Now that the flurry of Easter and all that goes with preparing a house and food for the family is over, our rural location seems deserted, and the sounds of children in the garden have quietened. Yet, the garden remains full of excitement and activity as if, by magic, hundreds of roses are in bloom or are budded, ready to explode.
Gardens take time. I took a few snaps yesterday and realised the extent and variety of roses in bloom so late in the season. I also was aware that the beauty and abundance of many roses has only just been fully realised now after several seasons of growth. Trust in nature is essential in the process of gardening as Gertrude Jekyll was famously quoted as saying
Soul Sister Rose
The fact that plants require time is one of the most important aspects of the pleasure of gardening: the anticipated wait, the watchful eye and the sense of hope and humility. It keeps one enthralled and provides something to look forward to as the garden matures through the seasons.
Lady of Shalott Rose
For the gardener or designer, a massive amount of wishful thinking goes on as well when we add new specimens, and play with positions and ideas, always hoping that at least some of them will create the right balance in the garden and flourish.
When I was in one section of the garden yesterday I noticed perfect blooms were out on some standard roses planted in the very beginning. It has taken quite some time 4-5 years to make their full presence in the landscape, a humbling experience of space and time to live through and now they do look amazing.
Patience is an art that develops in gardening and it happens without even realising. Patiently waiting for plant maturity and also to see if the landscape is improved or not by our work in adding new plants bulbs, annuals and perennials, and how they interact. One can be hasty in making changes that sometimes are best left to see what may happen naturally and for any problems to resolve themselves. During the drought a few years ago these standard roses ( below) growing along the front fence were almost pulled out as they were completely defoliated or burnt and now in Autumn 2023- magnificent blooms have appeared and they have stayed perfect for several weeks.
Dare I mention the patience required for planting trees when so many are still small after ten years? It is the same with arbours of roses. It takes several seasons to get them going and they do not always cover the archway the way we would like. So much depends on the type of rose. the season, the weather, and any pests or diseases that may slow the process. After several attempts and failures I’ve finally made the right choices for the various structures in the garden that climbing roses ramble over. It is a waiting game to see when the newer climbing roses will have made it across the top of the arches: Quicksilver, Blue Moon, and Cecile Brunner roses.
Fortunately, apart from possessing a green thumb many gardeners are visionaries and can see the plants, trees, shrubs or roses as they will be in the future. In a world dominated by instant gratification, the reliance on patience and the heady sense of anticipation is palpable. I often say this Thomas Cooper sentiment to myself and others in my ever-present yearning for betterment in the landscape.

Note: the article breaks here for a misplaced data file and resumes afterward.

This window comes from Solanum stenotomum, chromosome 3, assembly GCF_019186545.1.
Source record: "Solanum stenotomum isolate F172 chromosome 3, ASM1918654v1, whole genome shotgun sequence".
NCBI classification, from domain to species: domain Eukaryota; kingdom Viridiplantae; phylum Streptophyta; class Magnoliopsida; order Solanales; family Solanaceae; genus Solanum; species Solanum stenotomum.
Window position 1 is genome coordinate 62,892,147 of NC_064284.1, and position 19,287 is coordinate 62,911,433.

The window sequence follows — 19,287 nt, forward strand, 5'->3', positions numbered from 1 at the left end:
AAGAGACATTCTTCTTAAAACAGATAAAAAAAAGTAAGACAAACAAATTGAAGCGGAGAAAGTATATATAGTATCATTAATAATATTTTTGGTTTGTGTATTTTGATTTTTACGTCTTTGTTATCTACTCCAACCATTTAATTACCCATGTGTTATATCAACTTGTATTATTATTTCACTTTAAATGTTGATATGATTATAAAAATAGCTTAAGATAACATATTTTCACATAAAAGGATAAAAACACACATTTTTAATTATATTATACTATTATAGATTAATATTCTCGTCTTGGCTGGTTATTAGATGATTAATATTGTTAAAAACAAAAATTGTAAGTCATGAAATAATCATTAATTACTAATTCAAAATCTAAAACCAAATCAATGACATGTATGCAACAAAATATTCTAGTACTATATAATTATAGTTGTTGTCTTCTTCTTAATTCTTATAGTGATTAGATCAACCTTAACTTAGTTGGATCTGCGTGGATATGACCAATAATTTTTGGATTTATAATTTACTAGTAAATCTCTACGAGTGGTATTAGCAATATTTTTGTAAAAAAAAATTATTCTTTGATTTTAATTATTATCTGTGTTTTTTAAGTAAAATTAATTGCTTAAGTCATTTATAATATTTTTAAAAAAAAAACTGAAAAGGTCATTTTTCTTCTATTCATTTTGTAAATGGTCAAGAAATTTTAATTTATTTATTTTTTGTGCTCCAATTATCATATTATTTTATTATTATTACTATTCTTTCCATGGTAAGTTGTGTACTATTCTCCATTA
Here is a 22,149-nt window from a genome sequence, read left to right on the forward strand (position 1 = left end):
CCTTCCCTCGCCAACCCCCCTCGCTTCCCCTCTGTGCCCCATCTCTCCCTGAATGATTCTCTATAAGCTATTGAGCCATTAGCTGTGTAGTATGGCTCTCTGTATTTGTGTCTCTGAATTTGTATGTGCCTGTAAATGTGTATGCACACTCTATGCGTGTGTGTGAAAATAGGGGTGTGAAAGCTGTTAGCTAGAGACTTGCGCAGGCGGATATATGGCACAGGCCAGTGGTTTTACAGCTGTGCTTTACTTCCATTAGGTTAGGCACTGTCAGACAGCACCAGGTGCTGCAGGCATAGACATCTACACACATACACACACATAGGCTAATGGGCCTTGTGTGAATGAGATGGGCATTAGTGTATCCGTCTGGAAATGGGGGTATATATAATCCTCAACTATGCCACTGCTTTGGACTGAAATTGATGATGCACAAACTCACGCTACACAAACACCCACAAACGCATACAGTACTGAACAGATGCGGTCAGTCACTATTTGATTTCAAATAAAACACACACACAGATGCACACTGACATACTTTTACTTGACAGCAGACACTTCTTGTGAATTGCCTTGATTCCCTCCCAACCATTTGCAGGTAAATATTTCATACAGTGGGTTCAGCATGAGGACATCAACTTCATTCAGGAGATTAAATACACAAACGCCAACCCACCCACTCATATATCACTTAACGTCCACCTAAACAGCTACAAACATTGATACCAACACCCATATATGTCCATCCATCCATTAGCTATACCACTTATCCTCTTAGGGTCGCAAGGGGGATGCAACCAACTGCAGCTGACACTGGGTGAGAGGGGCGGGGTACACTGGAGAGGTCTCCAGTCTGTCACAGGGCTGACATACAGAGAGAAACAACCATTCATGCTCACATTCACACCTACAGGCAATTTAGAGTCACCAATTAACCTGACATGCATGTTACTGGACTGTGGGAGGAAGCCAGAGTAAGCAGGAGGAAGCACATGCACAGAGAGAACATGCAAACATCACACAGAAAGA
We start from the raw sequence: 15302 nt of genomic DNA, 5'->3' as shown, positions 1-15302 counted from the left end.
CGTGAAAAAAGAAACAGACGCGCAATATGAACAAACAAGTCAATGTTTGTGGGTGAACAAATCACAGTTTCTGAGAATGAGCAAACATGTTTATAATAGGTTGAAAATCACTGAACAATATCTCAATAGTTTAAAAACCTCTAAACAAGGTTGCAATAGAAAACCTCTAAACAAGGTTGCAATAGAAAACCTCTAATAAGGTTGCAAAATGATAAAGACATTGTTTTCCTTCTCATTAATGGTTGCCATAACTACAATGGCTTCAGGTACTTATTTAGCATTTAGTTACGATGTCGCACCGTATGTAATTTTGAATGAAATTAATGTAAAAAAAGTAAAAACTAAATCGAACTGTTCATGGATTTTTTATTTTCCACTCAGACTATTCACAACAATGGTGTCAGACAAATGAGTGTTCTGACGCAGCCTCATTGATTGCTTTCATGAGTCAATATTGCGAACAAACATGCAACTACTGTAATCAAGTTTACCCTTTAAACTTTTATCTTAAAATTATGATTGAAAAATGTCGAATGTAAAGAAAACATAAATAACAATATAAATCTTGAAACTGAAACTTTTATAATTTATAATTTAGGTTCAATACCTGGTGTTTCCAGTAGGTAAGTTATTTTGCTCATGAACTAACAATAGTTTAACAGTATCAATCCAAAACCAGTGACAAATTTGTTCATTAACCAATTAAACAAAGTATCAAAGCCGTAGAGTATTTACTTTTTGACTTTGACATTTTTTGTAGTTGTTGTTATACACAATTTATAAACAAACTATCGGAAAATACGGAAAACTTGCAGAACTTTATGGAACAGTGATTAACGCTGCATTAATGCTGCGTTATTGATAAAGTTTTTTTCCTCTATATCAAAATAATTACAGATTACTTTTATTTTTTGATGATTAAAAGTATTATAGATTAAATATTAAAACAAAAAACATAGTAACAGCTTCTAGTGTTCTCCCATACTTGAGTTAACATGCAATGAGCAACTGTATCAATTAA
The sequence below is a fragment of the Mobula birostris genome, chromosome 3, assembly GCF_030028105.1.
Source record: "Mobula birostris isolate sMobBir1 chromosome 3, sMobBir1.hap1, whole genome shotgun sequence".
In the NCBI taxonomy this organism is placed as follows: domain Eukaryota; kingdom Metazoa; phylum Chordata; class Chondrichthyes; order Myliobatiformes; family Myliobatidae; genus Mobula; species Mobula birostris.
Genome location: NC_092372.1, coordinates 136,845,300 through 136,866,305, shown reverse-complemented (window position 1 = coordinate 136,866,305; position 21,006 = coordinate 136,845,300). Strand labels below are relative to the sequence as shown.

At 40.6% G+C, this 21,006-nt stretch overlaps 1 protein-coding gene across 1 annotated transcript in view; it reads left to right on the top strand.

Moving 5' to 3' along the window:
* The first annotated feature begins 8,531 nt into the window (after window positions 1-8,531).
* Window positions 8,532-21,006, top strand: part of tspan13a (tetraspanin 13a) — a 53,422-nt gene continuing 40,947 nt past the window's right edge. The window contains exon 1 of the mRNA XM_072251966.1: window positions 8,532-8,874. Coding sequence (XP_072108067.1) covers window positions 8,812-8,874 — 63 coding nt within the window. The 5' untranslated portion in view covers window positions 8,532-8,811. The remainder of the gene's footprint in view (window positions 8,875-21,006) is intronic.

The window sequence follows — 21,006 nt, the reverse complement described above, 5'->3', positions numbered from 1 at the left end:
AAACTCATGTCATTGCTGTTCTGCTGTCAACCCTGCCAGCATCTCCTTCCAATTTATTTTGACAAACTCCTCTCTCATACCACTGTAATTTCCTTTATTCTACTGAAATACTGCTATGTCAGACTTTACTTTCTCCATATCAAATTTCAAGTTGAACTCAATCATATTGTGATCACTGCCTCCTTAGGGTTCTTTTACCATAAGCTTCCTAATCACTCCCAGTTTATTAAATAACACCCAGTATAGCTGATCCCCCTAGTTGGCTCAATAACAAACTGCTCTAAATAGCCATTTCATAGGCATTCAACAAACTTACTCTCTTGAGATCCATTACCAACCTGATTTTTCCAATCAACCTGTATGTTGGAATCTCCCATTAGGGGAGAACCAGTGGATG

Gardening teaches the gardener many other traits apart from patience; tenacity, curiosity, dealing with failure, looking for better solutions, and overcoming adversity. One needs to be stoic to garden. I have had to forgo wide varieties of plants that did not want to grow in my region, and on the flip side, I have had great success with nurturing some roses out of ill health that are now the finest specimens in the garden. It is a game of wait and see, trying new ideas and coping with mistakes and at times failures.
On the other hand, one of the greatest joys of any garden is simply watching things grow and seeing how all the small acts we do each day that seem insignificant at the time go towards building the landscape. Recently, I feel a sense of accomplishment that, despite the fact the garden is rural and is surrounded by a terrible fence, it now looks like a garden. The trouble is I see the garden as it will be rather than how it actually is because I know what I plan to achieve in the dormancy of winter. Individually the roses are magnificent, but the creation of a garden as more of a collection of all those elements, and their interaction creates an ephemeral beauty; a garden.
After culling some of the not-so-great roses and replacing them with my chosen styles and colours that, I’ve found work well here is paying off; the Autumn roses have been spectacular and should continue to bloom for several more weeks judging by the massive amount of red tips of new growth since the cooler weather started, and many are smothered in buds. The newer roses, Spiced Coffee, Pope John Paul 11, Quicksilver, Desdemona, Adorable, Grace, and Mango Tango roses, provide glimpses of what may come to fruition in a few seasons.
Gardens are not static but constantly changing and always moving forward; the slow interaction between the weather, light, time and the season. Their beauty can be so fleeting, yet, it is fascinating that plants sometimes behave and grow so differently from what we, at times imagine. Plants, especially roses, can surprise us with their charm, strength, tolerance of storms, winds, pests and scorching heat but will always gift us with extraordinary beauty.
Content Di Baker 2023
All rose images Autumn 2023 in the garden.
Header Image Joseph’s Coat Rose